Rather than cooking like a machine, the system works by first recording human actions in 3D and then converting these into highly precise movements. The prototype was trained by chef Tim Anderson, who spent time whipping up original dishes in a motion-capture studio. During a demonstration, Anderson had the robot make a crab bisque, but he told BBC News it can do anything from a bit of prep to completing an entire dish.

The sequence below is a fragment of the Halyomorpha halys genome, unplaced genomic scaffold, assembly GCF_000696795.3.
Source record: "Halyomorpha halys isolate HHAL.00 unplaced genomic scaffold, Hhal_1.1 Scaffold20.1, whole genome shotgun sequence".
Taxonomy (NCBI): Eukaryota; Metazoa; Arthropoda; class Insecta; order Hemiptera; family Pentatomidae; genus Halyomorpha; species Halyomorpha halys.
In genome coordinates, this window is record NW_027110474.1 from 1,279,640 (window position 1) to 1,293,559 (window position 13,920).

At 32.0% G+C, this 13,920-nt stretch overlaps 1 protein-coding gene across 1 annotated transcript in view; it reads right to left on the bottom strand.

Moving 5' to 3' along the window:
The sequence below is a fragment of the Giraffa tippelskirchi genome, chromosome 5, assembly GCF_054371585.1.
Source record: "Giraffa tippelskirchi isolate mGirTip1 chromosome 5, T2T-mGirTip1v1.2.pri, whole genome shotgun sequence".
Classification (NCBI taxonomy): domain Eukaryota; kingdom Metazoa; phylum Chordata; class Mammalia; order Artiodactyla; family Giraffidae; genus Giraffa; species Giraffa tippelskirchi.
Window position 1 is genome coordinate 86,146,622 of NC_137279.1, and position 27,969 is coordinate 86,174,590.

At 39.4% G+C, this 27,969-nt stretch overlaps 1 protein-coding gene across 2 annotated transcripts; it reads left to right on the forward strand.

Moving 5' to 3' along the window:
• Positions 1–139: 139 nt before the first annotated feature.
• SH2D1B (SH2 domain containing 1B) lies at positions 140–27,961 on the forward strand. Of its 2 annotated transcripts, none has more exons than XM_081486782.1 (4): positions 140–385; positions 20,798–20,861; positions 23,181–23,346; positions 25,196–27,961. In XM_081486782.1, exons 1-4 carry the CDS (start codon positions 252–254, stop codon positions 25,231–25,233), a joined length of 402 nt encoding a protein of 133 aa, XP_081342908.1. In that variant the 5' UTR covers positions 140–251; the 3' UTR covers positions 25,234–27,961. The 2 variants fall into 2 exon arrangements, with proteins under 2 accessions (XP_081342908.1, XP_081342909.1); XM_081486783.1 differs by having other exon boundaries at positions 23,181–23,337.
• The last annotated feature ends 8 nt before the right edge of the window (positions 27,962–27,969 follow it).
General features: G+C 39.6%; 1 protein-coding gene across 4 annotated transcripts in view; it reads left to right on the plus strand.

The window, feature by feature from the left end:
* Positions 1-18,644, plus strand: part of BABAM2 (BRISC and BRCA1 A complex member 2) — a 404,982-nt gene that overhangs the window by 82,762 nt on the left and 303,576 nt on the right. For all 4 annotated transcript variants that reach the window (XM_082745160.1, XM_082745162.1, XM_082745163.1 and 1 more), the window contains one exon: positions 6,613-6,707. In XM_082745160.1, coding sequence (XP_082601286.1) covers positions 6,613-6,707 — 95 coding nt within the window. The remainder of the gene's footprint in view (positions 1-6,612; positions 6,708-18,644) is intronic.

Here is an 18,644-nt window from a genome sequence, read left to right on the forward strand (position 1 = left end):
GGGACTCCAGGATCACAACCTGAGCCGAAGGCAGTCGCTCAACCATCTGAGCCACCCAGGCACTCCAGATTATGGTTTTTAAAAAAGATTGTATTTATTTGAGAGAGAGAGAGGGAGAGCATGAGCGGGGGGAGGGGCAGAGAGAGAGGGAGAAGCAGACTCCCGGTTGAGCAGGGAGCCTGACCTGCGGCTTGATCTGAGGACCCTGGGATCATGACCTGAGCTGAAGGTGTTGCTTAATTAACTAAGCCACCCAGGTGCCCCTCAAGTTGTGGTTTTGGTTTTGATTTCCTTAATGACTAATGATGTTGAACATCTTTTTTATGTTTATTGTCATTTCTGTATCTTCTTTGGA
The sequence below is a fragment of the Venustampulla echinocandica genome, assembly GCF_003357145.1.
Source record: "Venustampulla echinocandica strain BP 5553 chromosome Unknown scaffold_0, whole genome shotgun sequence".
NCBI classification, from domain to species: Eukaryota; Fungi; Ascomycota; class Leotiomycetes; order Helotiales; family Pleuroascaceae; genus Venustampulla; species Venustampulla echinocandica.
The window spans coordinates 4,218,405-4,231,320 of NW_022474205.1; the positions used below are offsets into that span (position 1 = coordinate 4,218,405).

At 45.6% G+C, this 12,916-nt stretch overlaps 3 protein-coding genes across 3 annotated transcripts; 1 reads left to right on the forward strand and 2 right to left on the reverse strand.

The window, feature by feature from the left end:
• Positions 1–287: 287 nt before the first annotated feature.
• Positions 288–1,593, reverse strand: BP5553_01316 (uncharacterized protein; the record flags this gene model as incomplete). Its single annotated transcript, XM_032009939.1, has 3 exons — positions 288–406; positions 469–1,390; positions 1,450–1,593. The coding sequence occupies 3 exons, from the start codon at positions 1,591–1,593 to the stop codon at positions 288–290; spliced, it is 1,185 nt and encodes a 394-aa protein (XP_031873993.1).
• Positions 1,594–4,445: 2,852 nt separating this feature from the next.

According to Moley’s website, the firm hopes to bring a consumer version to market by 2017 that will feature several additions, including a library of thousands of recipes, a dishwasher and a refrigerator. This means you not only won’t have to cook or prep for yourself if you can’t be bothered, but you don’t even need to wash up afterward. Marvelous. You will even be able to control it remotely using an app, which means you could order your dish to be ready for when you get home.